Sports

COVID-19 doesn’t stop the Xavier rec sports grind

Quarantine Wellness Kit helps students maintain tness during stay-at-home

With more than half of all-states closing down fitness centers due to the spread of COVID-19, Xavier’s Rec Sports staff has come up with initiatives to keep students active at home, including the utilization of Zoom for fitness classes.

The Xavier community is joining millions of Americans who have taken to at-home workouts. The Rec Sports staff has been hard at work over the past month compiling resources and organizing creative initiatives to keep the Xavier nation active from home.

More than half of all states (Ohio included) have closed fitness centers due to the spread of COVID-19. 

As a result, the Health United Building had to close its doors in mid-March after a mere eight weeks of operation. 

“I truly have an amazing team,” said Director of Recreational Sports, Leslie Dulle. “Every single one of my pro staff has stepped up in so many ways.”

Rec Sports has created a Quarantine Wellness Kit, which was posted on the organization’s website, for maintaining a healthy lifestyle during the pandemic. It has links to free fitness apps, the virtual group exercise schedule as well as resources for spiritual and emotional wellbeing. 

Dulle said so far the initiative has received quality feedback from users. 

In addition to this webpage, Rec Sports has relied heavily on social media to remain connected to the campus community through challenges and Instagram takeovers. 

Mackenzie McIntyre, the coordinator of fitness and wellness, talked about how her role has changed since the outbreak. 

“A lot of my job has shifted to producing social media content now more than ever to promote these programs and engage our students in a way that meets them where they are,” she said. 

McIntyre also oversees the six Rec Sports fitness classes which have persisted for at-home use. The fitness instructors lead the class on Zoom from their home and then post the class on YouTube for future reference.  

“We have seen moderate engagement in our programs, but I consider moderate engagement to be good engagement in times like these,” McIntyre explained, noting a range of three to 25 participants per Zoom class. 

“We recognize that many students may be struggling with a variety of things during this time and that being engaged online for a fitness class may not be their top priority. That’s okay. Our goal is really to provide an outlet for the students who are seeking opportunities to stay engaged with the Xavier community,” McIntyre said .

One such fitness instructor is student Claire Fischer, the leader of the Resistance Bands and Core Zoom class. 

“Teaching a class online isn’t too difficult, but it does feel a bit awkward just talking to a computer rather than a class full of people. It’s also hard to know if anyone can hear me or needs any help with any of the exercises,” she said.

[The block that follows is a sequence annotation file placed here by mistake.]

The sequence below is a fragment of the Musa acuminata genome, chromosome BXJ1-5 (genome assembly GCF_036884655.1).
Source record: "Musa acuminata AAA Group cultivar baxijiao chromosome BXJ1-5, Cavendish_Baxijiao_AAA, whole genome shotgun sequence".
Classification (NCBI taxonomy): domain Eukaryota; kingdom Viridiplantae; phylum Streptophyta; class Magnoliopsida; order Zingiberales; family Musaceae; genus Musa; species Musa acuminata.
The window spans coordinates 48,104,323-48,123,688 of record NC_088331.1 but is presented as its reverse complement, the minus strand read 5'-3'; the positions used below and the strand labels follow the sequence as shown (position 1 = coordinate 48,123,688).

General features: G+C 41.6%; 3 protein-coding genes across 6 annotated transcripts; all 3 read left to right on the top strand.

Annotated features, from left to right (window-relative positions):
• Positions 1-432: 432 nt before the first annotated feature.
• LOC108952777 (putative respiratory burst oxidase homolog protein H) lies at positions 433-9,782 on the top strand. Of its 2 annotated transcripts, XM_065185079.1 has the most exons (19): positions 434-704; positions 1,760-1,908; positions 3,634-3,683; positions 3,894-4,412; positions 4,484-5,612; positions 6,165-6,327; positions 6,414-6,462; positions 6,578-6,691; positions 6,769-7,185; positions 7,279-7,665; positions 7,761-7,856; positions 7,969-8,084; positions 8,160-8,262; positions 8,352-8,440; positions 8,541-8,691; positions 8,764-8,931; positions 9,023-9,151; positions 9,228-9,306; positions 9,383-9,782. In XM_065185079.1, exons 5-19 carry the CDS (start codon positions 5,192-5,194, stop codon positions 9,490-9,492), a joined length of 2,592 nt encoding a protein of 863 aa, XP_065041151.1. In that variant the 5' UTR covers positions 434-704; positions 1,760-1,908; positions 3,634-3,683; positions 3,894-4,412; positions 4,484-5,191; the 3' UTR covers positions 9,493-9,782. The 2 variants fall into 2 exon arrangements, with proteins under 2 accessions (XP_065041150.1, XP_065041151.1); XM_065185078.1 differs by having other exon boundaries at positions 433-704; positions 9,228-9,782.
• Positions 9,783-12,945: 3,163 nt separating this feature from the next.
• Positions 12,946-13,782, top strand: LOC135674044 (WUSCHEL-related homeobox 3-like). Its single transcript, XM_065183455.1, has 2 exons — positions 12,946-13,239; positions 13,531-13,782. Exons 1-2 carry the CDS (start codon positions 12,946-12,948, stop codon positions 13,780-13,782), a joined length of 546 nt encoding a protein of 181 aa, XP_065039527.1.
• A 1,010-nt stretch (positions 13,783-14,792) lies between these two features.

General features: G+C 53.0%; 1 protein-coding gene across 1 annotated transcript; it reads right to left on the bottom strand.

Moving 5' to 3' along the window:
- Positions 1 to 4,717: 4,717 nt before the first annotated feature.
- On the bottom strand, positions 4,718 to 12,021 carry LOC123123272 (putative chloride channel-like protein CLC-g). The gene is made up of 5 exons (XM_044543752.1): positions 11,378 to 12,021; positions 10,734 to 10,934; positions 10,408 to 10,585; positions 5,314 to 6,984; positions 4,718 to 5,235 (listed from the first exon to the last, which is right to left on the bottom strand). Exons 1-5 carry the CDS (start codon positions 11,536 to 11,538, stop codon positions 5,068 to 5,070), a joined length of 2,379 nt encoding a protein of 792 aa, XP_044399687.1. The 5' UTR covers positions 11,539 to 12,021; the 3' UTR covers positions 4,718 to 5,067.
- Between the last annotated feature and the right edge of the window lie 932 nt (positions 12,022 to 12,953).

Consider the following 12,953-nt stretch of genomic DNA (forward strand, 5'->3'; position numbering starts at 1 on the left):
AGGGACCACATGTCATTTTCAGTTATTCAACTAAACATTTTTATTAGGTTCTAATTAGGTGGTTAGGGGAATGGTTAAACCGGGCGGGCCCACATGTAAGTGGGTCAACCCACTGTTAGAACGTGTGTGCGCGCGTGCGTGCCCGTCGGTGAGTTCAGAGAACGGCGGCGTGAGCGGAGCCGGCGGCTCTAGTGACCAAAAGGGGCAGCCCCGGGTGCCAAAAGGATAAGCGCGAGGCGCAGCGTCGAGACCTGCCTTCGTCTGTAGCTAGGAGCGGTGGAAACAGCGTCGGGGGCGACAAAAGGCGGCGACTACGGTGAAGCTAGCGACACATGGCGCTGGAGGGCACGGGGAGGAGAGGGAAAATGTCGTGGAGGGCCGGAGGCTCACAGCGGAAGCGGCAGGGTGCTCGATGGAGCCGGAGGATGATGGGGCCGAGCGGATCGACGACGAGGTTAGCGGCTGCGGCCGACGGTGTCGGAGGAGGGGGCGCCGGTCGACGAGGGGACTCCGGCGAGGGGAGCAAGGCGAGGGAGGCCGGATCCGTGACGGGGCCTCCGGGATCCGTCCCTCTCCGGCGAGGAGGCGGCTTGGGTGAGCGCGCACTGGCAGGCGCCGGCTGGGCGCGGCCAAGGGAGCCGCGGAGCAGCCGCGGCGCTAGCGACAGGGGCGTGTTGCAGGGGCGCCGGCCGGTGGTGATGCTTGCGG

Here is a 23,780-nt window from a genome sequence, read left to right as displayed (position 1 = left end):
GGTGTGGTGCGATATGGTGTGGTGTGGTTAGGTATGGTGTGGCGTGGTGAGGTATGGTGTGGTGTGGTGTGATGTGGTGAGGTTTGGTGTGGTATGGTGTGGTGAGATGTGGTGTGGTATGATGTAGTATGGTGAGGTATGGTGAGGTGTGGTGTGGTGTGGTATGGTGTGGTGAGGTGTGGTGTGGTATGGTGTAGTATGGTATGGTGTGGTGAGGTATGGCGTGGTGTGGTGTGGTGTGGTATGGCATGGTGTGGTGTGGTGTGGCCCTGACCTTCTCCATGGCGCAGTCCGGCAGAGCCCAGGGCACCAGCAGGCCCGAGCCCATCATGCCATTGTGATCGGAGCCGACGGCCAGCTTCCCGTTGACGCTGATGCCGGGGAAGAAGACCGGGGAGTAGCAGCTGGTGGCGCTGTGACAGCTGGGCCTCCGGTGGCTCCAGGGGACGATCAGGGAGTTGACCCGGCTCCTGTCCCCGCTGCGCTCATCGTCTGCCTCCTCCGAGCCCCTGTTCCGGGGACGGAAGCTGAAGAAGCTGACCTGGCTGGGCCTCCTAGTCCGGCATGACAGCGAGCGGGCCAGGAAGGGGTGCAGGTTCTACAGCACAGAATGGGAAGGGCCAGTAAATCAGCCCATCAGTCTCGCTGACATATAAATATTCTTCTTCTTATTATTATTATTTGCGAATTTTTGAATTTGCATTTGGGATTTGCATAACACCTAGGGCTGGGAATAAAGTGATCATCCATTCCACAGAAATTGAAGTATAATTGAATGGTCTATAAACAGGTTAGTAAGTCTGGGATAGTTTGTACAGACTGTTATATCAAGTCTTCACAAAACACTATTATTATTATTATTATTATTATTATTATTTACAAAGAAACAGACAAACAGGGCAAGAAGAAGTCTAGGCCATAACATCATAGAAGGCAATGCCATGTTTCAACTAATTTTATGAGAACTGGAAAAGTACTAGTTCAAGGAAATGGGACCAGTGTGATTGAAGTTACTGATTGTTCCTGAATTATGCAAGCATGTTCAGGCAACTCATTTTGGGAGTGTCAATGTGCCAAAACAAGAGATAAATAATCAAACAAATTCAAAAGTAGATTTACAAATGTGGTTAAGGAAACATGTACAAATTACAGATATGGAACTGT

Regardless of their non-traditional feeling, Fischer still believes these fitness classes provide a semblance of normalcy.

“Even if it’s just taking a walk during the day or doing some stretching, it’s important to dedicate some time for yourself and take your mind off of more stressful things,” she said. 

McIntyre echoed these thoughts about the importance of staying active. 

“I think that staying active during this time provides you with a mental release from whatever your day to day routine looks like,” she said. “It’s a chance to make time that’s just for you and honoring your body’s natural inclination to move and play.” 

For Dulle, these efforts  also serve as a way to stay connected during these difficult times.

“Our overarching message has been that we are still here for the students. Even remotely, our goal is to provide those co-curricular experiences that create a sense of belonging,” she said.

An example of this was the Step Challenge, a week-long competition against the University of Cincinnati’s (UC) Rec Sports to see which program could log the most steps. Xavier defeated UC and proceeded to challenge other Ohio institutions. 

Xavier, 13 other Ohio universities and the Ohio Women’s Correctional System are all partaking in the challenge. Xavier students can submit their steps from now until the end of the week. 

“Staying active is imperative to our mental health always but it is even more important now,” Dulle said. “I want the Xavier nation to know that we have to take care of ourselves during this crazy time and all aspects of our wellbeing matter. If (Rec Sports) can help with even a small part of that, we have been successful.”

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